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I absolutely loved this book and became irate when I found out that there isn't a sequal yet! I listened to it 2 times straight through! We have 6 kids and I am going to pass it on to the next one in line! They are anxious to hear it because it is all I have talked about for the last week. It opened up a whole new world just like the Artimus Fowl series did for me. The two main characters are full of life, intrigue, and a twist of humor. This is a must for any avid young adult mystery and magic listener.
8 of 8 people found this review helpful
Originally posted at Fantasy Literature
Scepter of the Ancients is the first book in Derek Landy’s children’s series called SKULDUGGERY PLEASANT. The story follows 11 year old Stephanie Edgley who inherits her eccentric uncle’s property after he dies. Stephanie gets involved with some supernatural goings-on when a thief breaks into her new house (the one her uncle left her) and nearly kills her. To her rescue comes Skulduggery Pleasant — a man who used to be alive but is now a magically animated skeleton. Stephanie and Skulduggery set out to solve a mystery and end up saving the world.
Stephanie is a great little protagonist — she’s smart and logical and mature. Skulduggery Pleasant is also a great character — he’s unusual and amusing, always cracking jokes in a dry but kind of obvious way that should appeal to the target audience of this book (ages 9 and up). Here’s an example from the very end of the book where Skulduggery Pleasant is being interviewed:
"Interviewer: How would you describe yourself in five words?
Skulduggery Pleasant: Five words? Right, here goes, in no particular order, least of all alphabetical: Charming. Witty. Lethal. Brilliant. And modest."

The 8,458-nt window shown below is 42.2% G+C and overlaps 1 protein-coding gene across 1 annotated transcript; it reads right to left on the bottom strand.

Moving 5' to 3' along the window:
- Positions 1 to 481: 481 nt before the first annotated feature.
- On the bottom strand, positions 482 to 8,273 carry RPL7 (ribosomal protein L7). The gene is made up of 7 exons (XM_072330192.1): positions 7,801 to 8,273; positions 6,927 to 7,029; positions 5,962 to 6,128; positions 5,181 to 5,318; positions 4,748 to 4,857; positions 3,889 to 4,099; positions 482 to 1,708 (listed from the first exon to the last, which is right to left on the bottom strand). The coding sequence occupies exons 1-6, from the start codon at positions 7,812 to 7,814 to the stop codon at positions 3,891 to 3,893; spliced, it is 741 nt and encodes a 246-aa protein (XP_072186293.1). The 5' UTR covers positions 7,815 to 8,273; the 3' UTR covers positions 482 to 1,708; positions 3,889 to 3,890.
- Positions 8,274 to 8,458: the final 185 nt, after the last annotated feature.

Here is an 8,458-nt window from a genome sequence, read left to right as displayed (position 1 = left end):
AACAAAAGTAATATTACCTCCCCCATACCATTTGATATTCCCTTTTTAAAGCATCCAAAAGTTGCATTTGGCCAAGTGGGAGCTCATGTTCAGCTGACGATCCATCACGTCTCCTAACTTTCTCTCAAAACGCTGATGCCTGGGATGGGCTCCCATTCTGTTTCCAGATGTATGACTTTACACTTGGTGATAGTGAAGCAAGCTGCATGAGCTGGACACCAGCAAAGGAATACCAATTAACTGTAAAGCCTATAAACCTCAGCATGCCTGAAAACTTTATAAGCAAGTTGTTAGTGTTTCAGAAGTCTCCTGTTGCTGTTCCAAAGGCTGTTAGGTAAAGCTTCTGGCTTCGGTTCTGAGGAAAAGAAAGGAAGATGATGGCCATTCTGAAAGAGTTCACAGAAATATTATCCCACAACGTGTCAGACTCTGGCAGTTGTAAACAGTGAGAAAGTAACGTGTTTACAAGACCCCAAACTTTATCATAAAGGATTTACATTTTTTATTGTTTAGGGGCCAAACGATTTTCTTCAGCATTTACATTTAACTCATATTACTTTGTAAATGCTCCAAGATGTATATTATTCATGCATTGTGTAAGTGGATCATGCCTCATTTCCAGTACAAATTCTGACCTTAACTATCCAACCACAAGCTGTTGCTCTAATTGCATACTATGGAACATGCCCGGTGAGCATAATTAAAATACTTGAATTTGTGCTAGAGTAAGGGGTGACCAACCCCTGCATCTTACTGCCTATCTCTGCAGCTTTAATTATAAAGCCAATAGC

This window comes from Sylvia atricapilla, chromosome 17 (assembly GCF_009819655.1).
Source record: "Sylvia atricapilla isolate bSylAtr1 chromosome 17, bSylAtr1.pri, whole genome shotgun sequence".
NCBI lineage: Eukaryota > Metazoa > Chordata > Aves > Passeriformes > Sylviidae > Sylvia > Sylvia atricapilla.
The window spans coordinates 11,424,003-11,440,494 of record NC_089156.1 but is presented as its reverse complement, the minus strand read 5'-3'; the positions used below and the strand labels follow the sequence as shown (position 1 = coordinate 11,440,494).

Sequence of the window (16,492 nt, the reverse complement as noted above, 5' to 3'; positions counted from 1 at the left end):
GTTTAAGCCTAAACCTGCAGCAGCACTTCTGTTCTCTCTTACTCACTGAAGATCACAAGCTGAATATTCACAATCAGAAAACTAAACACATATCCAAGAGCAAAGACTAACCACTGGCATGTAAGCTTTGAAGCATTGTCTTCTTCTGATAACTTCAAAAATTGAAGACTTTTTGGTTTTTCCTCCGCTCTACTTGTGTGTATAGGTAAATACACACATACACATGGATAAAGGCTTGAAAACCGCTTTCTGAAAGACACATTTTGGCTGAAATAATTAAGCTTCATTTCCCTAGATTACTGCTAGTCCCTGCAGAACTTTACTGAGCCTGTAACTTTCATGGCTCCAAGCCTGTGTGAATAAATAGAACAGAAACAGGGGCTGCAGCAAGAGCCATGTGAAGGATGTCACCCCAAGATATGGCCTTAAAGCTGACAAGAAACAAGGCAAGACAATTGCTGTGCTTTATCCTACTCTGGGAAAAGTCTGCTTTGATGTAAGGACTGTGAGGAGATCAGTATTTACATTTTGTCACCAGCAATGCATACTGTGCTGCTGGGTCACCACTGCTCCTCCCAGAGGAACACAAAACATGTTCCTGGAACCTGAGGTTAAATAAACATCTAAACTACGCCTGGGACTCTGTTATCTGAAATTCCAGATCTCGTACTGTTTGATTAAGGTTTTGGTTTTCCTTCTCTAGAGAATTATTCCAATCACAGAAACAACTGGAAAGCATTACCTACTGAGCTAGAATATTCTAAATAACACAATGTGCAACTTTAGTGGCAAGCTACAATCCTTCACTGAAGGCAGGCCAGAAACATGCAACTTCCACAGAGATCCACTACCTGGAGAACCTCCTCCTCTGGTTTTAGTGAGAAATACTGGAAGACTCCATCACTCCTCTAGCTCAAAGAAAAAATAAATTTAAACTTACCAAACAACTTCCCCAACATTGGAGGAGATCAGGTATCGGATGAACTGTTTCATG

Like I said, kind of obvious. But I will admit to snickering several times. (The above example wasn’t one of them.) The characters, the humor and the creepy atmosphere are the defining features of this novel. Unfortunately, the plot seems to be of secondary importance to Landy’s writing process. It’s fast-paced but it’s also predictable and full of clichés and cheesy villains. I thought it was bland and forgettable. Fortunately, this is something that can be fixed in future stories. I haven’t read any of them (there are eight full novels so far and four novellas) and I’m not going out of my way to find book two, but if it appears on sale at Audible, I might pick it up. Or I might not.
Most children and many adults will like Scepter of the Ancients a lot more than I did. Those who are enamored by the cool characters and creepy atmosphere are likely to forgive or not even notice the lackluster plot. I have a feeling that I’ve simply read too many fantasy novels to find this unique and I’ll bet there’s a negative correlation between how many fantasy novels a person has read and how well they like this book.
With all that said, I want to heap tons of praise on the audiobook version of Scepter of the Ancients. It was truly an excellent production with some original music and chilling sound effects between the chapters. Rupert Degas, the narrator, was brilliant. I loved his voice and his interpretation of the story. This book was worth my time mainly because of Rupert Degas. Audio readers, do not skip the interview with Skullduggery Pleasant at the end of the novel.
5 of 5 people found this review helpful